Jonny Mulligan of the Sound Off For Justice campaign looks at who will really pay the price of the government's new Justice Bill, debated before the Commons today.
By Jonny Mulligan of the Sound Off For Justice campaign
This morning Sound Off For Justice launches its interim report (pdf) in response to the government’s Justice Bill. Our findings are very straightforward and we have put forward nineteen questions we believe the government must answer.
Here are some of the consequences of the Justice Bill:
• Cuts in civil legal aid will increase criminality and damage social cohesion;
• Cuts in civil legal aid will penalise the victims of crime and not the perpetrators;
• Clause 12 will undermine a cornerstone of our justice system;
• The Jackson reforms will increase costs to businesses, to government departments and the taxpayer as well as raid the damages of victims of serious injury by up to 25%;
• Plans in clause 52 will cap the compensation people receive when they have been wrongfully prosecuted by the state.
If David Cameron claims to be listening then we need him to come good on his word. If he was then he would understand that our plan will cut £384 million from the legal aid budget – £34 million above his target – but still protect the most vulnerable.
The Justice Bill is littered with mistakes, inaccuracies and lacks detailed impact assessments. The figures and calculations the government have used for the Justice Bill are based on assumptions rather than evidence. The government have tried to say we need the cuts because we have the ‘most expensive legal system in the world’. We do not. This is simply not true.
This Bill leaves our civil justice system at the edge of an abyss beyond which we do not know where we are destined.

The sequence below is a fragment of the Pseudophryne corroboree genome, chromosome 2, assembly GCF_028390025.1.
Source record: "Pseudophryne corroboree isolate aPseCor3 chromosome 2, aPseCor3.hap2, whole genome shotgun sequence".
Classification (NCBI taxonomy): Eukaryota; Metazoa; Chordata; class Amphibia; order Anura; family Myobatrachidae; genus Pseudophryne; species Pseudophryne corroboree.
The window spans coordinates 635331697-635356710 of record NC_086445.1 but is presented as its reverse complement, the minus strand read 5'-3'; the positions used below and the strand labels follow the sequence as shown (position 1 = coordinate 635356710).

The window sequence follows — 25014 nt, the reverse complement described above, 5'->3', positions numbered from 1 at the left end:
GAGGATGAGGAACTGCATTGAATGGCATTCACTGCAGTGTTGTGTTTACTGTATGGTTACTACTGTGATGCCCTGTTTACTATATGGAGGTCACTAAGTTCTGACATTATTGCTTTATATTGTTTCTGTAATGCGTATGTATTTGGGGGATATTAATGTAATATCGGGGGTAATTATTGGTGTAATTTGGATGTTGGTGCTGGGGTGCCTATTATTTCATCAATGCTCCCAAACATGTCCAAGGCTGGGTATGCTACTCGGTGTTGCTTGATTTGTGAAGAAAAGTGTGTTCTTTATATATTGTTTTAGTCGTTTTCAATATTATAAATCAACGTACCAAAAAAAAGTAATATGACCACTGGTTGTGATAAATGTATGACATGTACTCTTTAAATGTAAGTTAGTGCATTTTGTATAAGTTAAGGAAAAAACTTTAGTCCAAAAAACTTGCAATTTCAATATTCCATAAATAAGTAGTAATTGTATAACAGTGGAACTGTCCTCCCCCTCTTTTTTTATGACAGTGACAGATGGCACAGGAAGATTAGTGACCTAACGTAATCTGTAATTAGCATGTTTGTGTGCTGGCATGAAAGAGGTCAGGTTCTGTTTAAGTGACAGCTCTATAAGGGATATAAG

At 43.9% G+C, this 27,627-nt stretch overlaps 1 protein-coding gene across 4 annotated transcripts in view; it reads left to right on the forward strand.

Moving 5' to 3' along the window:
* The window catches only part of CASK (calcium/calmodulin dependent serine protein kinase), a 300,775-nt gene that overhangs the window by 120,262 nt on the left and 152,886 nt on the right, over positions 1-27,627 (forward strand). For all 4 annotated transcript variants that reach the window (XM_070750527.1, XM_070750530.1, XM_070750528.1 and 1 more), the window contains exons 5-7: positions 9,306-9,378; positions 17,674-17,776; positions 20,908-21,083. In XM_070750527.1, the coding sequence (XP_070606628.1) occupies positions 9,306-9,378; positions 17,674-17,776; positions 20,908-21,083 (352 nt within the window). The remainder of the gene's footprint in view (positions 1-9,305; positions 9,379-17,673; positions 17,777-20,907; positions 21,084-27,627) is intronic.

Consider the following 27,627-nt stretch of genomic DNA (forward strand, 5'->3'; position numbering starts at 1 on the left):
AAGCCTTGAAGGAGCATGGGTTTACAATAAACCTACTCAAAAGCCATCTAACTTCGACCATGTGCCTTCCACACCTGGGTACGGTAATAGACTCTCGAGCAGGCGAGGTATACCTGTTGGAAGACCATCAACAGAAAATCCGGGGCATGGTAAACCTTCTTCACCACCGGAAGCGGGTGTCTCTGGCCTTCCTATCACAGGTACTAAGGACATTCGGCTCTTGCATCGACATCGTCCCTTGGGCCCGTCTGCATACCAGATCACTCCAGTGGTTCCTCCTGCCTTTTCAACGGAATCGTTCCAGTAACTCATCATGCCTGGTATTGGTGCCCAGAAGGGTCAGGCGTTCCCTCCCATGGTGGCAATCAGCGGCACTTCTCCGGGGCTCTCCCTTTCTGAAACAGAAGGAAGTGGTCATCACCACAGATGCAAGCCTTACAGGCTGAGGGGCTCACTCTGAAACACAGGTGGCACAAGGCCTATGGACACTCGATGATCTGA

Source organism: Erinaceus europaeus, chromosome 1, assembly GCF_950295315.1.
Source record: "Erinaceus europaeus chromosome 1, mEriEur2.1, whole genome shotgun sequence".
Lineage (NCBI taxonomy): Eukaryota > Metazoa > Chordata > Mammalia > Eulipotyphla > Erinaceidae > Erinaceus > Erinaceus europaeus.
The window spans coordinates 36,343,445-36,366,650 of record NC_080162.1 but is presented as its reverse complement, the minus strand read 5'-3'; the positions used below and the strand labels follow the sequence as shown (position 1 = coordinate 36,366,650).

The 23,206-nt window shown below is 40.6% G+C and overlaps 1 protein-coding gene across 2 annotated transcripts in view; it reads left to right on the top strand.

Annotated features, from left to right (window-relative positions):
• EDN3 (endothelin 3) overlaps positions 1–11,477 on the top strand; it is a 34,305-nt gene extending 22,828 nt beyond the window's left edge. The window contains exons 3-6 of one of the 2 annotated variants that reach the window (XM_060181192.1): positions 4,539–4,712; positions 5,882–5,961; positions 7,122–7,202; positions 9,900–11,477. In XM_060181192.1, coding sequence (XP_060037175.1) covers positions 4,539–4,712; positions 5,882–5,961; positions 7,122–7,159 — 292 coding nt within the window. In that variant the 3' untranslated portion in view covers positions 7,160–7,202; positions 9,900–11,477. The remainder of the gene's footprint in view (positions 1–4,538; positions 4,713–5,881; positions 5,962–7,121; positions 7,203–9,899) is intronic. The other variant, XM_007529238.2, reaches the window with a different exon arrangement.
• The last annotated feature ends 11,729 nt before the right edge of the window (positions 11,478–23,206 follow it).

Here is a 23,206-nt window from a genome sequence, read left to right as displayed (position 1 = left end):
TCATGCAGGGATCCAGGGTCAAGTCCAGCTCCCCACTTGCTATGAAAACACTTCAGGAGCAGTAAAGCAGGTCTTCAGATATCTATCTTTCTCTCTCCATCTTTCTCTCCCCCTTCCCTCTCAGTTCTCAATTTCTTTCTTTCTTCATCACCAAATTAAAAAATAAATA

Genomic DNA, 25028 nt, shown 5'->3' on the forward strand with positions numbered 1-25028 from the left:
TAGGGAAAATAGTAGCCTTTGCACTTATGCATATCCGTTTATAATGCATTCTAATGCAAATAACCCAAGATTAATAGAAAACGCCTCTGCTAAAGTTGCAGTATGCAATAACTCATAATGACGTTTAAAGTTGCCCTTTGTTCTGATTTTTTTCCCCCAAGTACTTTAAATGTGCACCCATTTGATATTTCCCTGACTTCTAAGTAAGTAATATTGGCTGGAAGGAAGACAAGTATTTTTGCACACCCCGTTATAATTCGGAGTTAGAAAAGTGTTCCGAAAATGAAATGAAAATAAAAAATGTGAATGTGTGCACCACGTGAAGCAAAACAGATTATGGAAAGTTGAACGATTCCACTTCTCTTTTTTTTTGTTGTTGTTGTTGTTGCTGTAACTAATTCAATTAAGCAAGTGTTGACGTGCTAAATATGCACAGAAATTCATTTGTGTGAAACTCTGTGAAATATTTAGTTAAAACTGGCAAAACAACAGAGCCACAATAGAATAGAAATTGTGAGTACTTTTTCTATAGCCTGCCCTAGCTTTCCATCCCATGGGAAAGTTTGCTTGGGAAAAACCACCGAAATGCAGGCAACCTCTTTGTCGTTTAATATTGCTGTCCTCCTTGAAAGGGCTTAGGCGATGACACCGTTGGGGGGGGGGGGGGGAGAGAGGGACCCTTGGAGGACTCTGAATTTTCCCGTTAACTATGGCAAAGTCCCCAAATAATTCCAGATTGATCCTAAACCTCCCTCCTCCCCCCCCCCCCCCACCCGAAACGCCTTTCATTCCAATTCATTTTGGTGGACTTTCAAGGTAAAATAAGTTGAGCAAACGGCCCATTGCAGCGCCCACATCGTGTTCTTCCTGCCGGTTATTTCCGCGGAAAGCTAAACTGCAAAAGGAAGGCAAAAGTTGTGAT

One thing that is clear is the justice minister certainly does not appear to be listening to us or giving our ideas the consideration we believe they deserve. The coalition calls it the new Justice Bill – we call it the “Injustice Bill” because we believe it will disadvantage the poorest and most vulnerable members of the community more than any others.
Later this morning before Prime Minister’s Questions we will gather outside Parliament on Westminster Green with our partners and people who have benefitted from legal aid to try and get our voices heard by MPs before they go to the debate. There will be real people with real lives there. They are people like Clare Hook who fought a six-year battle – funded by legal aid – for her daughter’s education after her local authority refused the support she needed.
They are people like Andrew Green who was born in 1997 with cerebral palsy due to delays in dealing with complications during childbirth in Grimsby Maternity Hospital. It was only thanks to the support he received from the charity Action against Medical Accidents that Andrew and his family were able to put their lives back together.
It is cases real cases like these with real people and real families that MPs must think of when discussing legal aid and the impact their cuts will have. Politicians of all sides must understand the reality of the impact of these cuts. It is time to look outside the Westminster village and get real with this debate. It is time for parliamentarians to start understanding the huge impact on everyday normal lives and families these cuts will have.
Frustration with the government has intensified because the government refuses to listen. The proposals in this bill will not penalise those who trample on people’s rights, and they will be free to abuse their victims again and again and again. The government is attacking the innocent and not the perpetrators.
The people who will suffer are the weak and the vulnerable. It will be the babies seriously injured in accidents during their birth, for whom there will be no civil legal aid to secure compensation. It will be the woman looking after her disabled mother, who can no longer get advice when her carer’s benefit is wrongly stopped. It will be the man whose ex-wife will no longer let him see his children.
If the prime minister and his government continue upon the path they are on they will create a two-tier justice system; there will be one for the very rich who can afford representation before the courts and none for the rest of us.
The prime minister wants to be tough on crime and make our society safer. In cutting legal aid he is only being tough on the vulnerable and the victims. As a society we are at risk of taking a step backwards. We are creating the conditions for inequality and injustice to breed. Instead of reducing crime we will increase crime and damage social cohesion. The government and the Ministry for Justice will be held accountable for the outcome.
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